Heads-up: recent bugs with conflicts and with the Nest

Hi all,

I just wanted to give you a quick heads-up about things I’m currently doing in Pijul:

  • The Nest was previously using my own hack to do HTTP, it’s now using Tokio. I originally wrote it because Hyper had no Tokio version, and I felt I didn’t know enough about Tokio to rewrite Hyper. Another goal was to try and avoid all the complexity (and memory allocations) of Hyper, which was forced to allocate lots of stuff because it was answering each request using a different thread.
    That experiment was interesting in itself, and makes we want to contribute back to Hyper some of the things I learnt along the way.
    Meanwhile, my current testing version of the Nest uses only Hyper for everything. This might cause some problems in the next few days with external services (such as OAuth and emails).

  • @laumann and @lthms have found a number of issues with conflicts. My initial intuition was that they were caused by a problem in the representation of zombie lines (lines that some patch authors consider alive, while others have deleted them).
    I’ve just checked the theory, and that intuition was wrong.
    However, looking at the code of output, apply and unrecord, I’ve found (and hopefully) a number of other problems:

    • output (libpijul/src/graph.rs) was not outputting zombie lines correctly, due to a stupid mistake. This is fixed now.
    • unrecord was not working correctly on zombie lines. Some lines were still marked as zombies.
    • ERROR: dependency not found was probably preventing some patch applications. The wrong test for that was a leftover from a refactoring. Fixed too!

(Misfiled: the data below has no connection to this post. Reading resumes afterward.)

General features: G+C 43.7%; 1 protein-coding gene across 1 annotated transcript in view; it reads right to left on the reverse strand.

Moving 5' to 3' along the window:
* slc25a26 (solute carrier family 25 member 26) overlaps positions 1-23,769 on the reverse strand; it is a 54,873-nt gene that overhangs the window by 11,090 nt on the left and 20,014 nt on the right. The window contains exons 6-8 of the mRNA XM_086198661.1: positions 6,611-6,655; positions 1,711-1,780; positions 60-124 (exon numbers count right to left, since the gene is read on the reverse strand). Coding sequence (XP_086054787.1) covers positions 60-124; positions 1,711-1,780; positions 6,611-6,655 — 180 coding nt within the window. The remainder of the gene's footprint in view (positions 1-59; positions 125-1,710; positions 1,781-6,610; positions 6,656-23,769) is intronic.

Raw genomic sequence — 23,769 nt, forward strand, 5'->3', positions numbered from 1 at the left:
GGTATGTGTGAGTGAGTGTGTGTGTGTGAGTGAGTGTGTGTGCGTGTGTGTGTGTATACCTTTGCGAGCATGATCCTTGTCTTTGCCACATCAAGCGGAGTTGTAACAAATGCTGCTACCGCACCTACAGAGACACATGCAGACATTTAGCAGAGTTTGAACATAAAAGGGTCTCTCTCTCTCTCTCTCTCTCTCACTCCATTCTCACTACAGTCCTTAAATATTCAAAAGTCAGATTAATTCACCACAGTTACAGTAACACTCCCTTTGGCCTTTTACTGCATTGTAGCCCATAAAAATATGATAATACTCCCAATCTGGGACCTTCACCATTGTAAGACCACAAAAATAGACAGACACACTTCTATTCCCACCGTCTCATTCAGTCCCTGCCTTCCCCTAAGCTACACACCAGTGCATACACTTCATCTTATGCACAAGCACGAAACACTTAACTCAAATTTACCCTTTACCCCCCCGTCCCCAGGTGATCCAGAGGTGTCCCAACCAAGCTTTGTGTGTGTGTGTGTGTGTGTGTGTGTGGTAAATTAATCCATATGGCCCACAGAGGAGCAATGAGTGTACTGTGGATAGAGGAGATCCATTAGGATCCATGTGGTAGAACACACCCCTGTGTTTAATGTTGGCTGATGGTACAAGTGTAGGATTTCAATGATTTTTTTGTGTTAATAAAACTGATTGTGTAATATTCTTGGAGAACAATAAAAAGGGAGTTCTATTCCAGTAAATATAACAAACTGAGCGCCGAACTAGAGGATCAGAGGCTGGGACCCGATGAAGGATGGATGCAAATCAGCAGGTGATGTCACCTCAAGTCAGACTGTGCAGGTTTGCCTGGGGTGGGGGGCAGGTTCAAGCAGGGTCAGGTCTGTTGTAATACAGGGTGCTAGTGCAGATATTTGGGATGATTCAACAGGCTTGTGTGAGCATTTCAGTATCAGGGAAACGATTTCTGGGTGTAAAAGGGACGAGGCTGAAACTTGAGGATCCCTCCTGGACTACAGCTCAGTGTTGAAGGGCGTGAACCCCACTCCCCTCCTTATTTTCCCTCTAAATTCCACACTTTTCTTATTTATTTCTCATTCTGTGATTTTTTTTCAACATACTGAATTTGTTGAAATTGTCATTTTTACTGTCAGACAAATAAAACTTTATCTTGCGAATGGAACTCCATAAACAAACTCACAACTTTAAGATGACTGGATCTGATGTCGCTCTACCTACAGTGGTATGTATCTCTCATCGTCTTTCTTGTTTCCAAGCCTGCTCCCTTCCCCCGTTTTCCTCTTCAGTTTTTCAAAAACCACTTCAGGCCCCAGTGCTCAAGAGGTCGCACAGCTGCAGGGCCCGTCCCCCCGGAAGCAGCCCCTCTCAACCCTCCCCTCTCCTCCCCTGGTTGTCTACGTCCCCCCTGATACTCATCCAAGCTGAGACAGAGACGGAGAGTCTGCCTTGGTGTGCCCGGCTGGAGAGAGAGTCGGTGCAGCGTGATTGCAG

Even after these fixes, I would not expect existing repositories to work completely. Repositories on the Nest will be refreshed today (i.e. entirely cloned). A way to clean local repositories is to clone them (and obviously work on the fresh clone). Sorry for the inconvenience.


Thank you for this write-up.

It sounds like there is still quite a bit of work to be done on Hyper :slight_smile:

Let us know when pijul_org/pijul should be cloneable again, then I’ll be happy to try it out.

I’d love to understand how you got to this conclusion, but I suspect it requires a good in-depth understanding of the theory. I was beginning to wonder if dependency inference was buggy, but it seems like it isn’t?

Thanks again!

I haven’t found any problem in dependency inference, but sometimes patch application failed because a test in apply was not performed correctly (hence the ERROR: lines)

Now, about zombie lines: when Alice wants to delete a paragraph, and Bob concurrectly wants to add a line in the middle of that paragraph, the lines Alice deleted are called “zombies”.

This is because they have two kinds of edges pointing to them: alive edges (or pseudo-alive), and deleted edges. Producing these edges correctly took me a while (I did it quite some time ago), because detecting them is not symmetric: Alice can easily know she has deleted the lines of Bob’s context, but Bob needs a way to detect that as well, for patch application to commute.

Now, each edge of the graph is stored twice: once in each direction. This is for complexity reasons. So, when you delete an edge, you also need to delete its companion in the other direction. I was not doing that properly.

Now, how I got to the conclusion that this is not a theoretical bug. Indeed, each new patch can add edges, and the conflict detection happens afterwards. We just need to be careful not to lose information when unrecording stuff.


That makes sense, thank you!

Alright, so after the productive meetup @lthms and myself had today, I have a new hypothesis for the conflicts in Cargo.lock.

I now suspect that it might have contained a cycle at some point. I have no clear evidence, but I’ve seen cycles while debugging this morning.

Pijul is not (yet) supposed to be able to create them, so conflict resolution is not tested at all in that particular case.

I’ll make a Rust test with artificial cycles soon.

Edit: there were cycles in Cargo.lock on the Nest. Proof: the Nest is now doing stack overflows when trying to unrecord the patches supposed to “fix” the conflict.

You might be interested in my latest finding… (and I got the stack overflow in my terminal too)